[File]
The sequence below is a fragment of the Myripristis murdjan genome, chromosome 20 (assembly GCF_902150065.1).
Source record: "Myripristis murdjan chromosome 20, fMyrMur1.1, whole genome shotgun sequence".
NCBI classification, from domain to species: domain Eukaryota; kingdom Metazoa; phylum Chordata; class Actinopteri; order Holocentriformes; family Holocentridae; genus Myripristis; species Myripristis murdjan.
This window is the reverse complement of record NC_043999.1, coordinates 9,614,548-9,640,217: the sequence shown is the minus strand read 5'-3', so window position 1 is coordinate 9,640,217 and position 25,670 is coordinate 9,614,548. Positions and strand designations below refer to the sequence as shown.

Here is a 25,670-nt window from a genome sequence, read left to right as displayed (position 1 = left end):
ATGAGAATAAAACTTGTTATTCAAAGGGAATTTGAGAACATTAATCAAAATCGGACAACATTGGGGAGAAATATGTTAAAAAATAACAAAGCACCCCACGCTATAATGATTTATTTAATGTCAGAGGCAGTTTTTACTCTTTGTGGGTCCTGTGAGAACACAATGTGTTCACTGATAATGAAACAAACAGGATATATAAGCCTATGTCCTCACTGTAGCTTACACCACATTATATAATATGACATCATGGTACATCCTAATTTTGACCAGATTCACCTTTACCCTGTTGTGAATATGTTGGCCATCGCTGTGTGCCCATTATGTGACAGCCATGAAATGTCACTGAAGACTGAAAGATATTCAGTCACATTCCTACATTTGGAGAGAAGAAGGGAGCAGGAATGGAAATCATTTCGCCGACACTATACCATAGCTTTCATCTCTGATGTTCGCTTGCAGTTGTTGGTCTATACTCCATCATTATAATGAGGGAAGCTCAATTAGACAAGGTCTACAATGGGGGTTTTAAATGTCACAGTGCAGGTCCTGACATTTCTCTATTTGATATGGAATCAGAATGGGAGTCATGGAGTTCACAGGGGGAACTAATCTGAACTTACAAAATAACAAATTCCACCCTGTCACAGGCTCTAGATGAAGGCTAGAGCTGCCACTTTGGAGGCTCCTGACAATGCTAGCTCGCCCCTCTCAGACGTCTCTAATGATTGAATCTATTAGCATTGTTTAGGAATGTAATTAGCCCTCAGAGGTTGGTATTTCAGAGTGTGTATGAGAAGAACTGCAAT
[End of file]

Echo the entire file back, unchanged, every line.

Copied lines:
The sequence below is a fragment of the Myripristis murdjan genome, chromosome 20 (assembly GCF_902150065.1).
Source record: "Myripristis murdjan chromosome 20, fMyrMur1.1, whole genome shotgun sequence".
NCBI classification, from domain to species: domain Eukaryota; kingdom Metazoa; phylum Chordata; class Actinopteri; order Holocentriformes; family Holocentridae; genus Myripristis; species Myripristis murdjan.
This window is the reverse complement of record NC_043999.1, coordinates 9,614,548-9,640,217: the sequence shown is the minus strand read 5'-3', so window position 1 is coordinate 9,640,217 and position 25,670 is coordinate 9,614,548. Positions and strand designations below refer to the sequence as shown.

Here is a 25,670-nt window from a genome sequence, read left to right as displayed (position 1 = left end):
ATGAGAATAAAACTTGTTATTCAAAGGGAATTTGAGAACATTAATCAAAATCGGACAACATTGGGGAGAAATATGTTAAAAAATAACAAAGCACCCCACGCTATAATGATTTATTTAATGTCAGAGGCAGTTTTTACTCTTTGTGGGTCCTGTGAGAACACAATGTGTTCACTGATAATGAAACAAACAGGATATATAAGCCTATGTCCTCACTGTAGCTTACACCACATTATATAATATGACATCATGGTACATCCTAATTTTGACCAGATTCACCTTTACCCTGTTGTGAATATGTTGGCCATCGCTGTGTGCCCATTATGTGACAGCCATGAAATGTCACTGAAGACTGAAAGATATTCAGTCACATTCCTACATTTGGAGAGAAGAAGGGAGCAGGAATGGAAATCATTTCGCCGACACTATACCATAGCTTTCATCTCTGATGTTCGCTTGCAGTTGTTGGTCTATACTCCATCATTATAATGAGGGAAGCTCAATTAGACAAGGTCTACAATGGGGGTTTTAAATGTCACAGTGCAGGTCCTGACATTTCTCTATTTGATATGGAATCAGAATGGGAGTCATGGAGTTCACAGGGGGAACTAATCTGAACTTACAAAATAACAAATTCCACCCTGTCACAGGCTCTAGATGAAGGCTAGAGCTGCCACTTTGGAGGCTCCTGACAATGCTAGCTCGCCCCTCTCAGACGTCTCTAATGATTGAATCTATTAGCATTGTTTAGGAATGTAATTAGCCCTCAGAGGTTGGTATTTCAGAGTGTGTATGAGAAGAACTGCAAT